New, awesome shit is coming to a galaxy far, far away on the small screen. Whatever qualms you might have with The Book of Boba Fett and Obi-Wan Kenobi, those shows still offered some epic moments. 

Additionally, you have to admit, Andor is badass, The Mandalorian is only going to get better and deeper, Ahsoka Tano is one of Star Wars' best characters ever don't @ me, and The Acolyte is a totally original, new thing. As is the currently-filming Skeleton Crew, which is centered around a group of kids but is anchored by top-billed star Jude Law.

Taking the time to get it right is a good thing

It may seem as if Lucasfilm has zero idea what it wants for the next movie in this mega franchise, but since details are so scant and minimal on any of these, isn't it conceivable that they're all set at different time periods? And it stands to reason that most, if not all of the developing scripts are focused on new characters to move away from the Skywalkers. It's a big galaxy after all, and you can jump around the timeline all you want in theory to give fans something new.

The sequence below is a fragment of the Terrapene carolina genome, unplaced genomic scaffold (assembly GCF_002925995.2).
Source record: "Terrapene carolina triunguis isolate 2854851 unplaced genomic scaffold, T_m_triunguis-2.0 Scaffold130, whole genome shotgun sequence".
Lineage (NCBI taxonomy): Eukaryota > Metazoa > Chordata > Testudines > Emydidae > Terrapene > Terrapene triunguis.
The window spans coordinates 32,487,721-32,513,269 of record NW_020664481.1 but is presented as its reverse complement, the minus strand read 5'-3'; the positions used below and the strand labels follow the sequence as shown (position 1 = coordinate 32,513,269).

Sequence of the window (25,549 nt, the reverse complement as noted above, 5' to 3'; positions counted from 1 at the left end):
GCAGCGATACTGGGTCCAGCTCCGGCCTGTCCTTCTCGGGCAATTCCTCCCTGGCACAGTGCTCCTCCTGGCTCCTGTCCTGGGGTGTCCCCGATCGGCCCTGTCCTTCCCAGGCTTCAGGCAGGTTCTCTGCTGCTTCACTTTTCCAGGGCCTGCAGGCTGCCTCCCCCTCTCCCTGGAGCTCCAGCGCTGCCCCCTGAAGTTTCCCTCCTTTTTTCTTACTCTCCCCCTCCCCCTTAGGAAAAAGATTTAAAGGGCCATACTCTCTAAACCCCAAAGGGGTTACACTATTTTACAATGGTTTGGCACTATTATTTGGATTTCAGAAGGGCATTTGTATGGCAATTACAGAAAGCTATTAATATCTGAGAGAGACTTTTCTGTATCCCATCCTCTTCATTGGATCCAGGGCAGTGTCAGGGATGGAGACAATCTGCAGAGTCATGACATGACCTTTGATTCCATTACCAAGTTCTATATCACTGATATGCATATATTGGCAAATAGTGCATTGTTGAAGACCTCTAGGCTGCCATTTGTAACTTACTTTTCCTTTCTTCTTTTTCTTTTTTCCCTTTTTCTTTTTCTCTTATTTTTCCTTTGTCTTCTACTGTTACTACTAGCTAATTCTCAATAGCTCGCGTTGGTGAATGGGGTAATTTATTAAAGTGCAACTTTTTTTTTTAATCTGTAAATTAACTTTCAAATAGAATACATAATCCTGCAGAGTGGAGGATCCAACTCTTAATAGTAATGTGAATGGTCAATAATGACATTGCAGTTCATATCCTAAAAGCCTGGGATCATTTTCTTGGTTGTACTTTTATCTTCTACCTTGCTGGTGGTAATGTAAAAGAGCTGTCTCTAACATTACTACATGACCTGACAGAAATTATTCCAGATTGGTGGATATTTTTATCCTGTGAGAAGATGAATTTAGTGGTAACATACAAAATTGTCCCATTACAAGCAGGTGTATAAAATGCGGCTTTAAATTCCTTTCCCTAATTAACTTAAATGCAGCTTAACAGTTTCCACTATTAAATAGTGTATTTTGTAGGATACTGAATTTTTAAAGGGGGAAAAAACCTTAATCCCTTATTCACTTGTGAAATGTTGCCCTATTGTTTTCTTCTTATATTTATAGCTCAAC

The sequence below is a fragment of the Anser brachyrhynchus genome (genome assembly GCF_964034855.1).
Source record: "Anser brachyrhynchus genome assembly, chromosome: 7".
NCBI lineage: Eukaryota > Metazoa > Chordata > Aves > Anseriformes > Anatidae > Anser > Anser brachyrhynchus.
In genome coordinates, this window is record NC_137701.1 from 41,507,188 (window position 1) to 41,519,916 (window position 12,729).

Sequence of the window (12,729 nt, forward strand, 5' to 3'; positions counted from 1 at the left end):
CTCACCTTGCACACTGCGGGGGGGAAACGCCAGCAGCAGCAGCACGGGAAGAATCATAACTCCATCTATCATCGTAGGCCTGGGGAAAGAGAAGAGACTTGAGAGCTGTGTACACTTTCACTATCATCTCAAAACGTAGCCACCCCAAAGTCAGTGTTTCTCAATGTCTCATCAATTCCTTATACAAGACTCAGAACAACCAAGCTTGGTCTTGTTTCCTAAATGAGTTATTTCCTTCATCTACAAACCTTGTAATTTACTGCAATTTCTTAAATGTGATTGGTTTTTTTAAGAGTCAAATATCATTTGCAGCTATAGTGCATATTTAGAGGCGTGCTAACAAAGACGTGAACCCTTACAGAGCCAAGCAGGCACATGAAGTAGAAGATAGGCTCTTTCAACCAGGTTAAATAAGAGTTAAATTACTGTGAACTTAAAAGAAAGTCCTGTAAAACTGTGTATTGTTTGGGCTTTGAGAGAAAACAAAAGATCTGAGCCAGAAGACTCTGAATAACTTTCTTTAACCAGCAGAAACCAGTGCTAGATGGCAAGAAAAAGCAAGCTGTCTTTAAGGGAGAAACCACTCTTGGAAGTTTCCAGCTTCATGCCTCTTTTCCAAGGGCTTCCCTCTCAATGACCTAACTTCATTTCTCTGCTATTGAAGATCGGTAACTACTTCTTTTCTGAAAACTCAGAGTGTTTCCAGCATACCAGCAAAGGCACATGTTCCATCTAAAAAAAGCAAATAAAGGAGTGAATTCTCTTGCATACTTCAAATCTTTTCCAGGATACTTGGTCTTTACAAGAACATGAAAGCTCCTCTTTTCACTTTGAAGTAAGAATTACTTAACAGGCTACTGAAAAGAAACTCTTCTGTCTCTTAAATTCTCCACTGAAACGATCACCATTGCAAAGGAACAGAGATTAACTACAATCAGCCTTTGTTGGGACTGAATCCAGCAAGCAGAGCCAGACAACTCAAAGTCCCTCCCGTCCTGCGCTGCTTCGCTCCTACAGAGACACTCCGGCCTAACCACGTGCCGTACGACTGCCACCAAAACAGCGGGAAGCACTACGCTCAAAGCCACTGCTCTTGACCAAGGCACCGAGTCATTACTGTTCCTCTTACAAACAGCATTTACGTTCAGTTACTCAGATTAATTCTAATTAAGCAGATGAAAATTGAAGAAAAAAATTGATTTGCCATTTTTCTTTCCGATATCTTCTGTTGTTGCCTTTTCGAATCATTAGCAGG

Another element at play here is how COVID pushed back so many major studio release dates. Disney isn't immune to that. Between that and all the attention focused on the myriad streaming series, it's even further reason not to be alarmist about the next Star Wars movie being a few years off or so.

Would you look at that? About an hour ago, Favreau and Filoni gave us a promising update on the direction of Star Wars going forward. Should you not take my word for it that an exercise in patience would do all us fans a world of good, perhaps you'll be reassured by them. They're confident in what they're building on TV, it should only keep enhancing the brand overall, and as the galaxy expands narratively, it'll only feed the hype and demand for movies.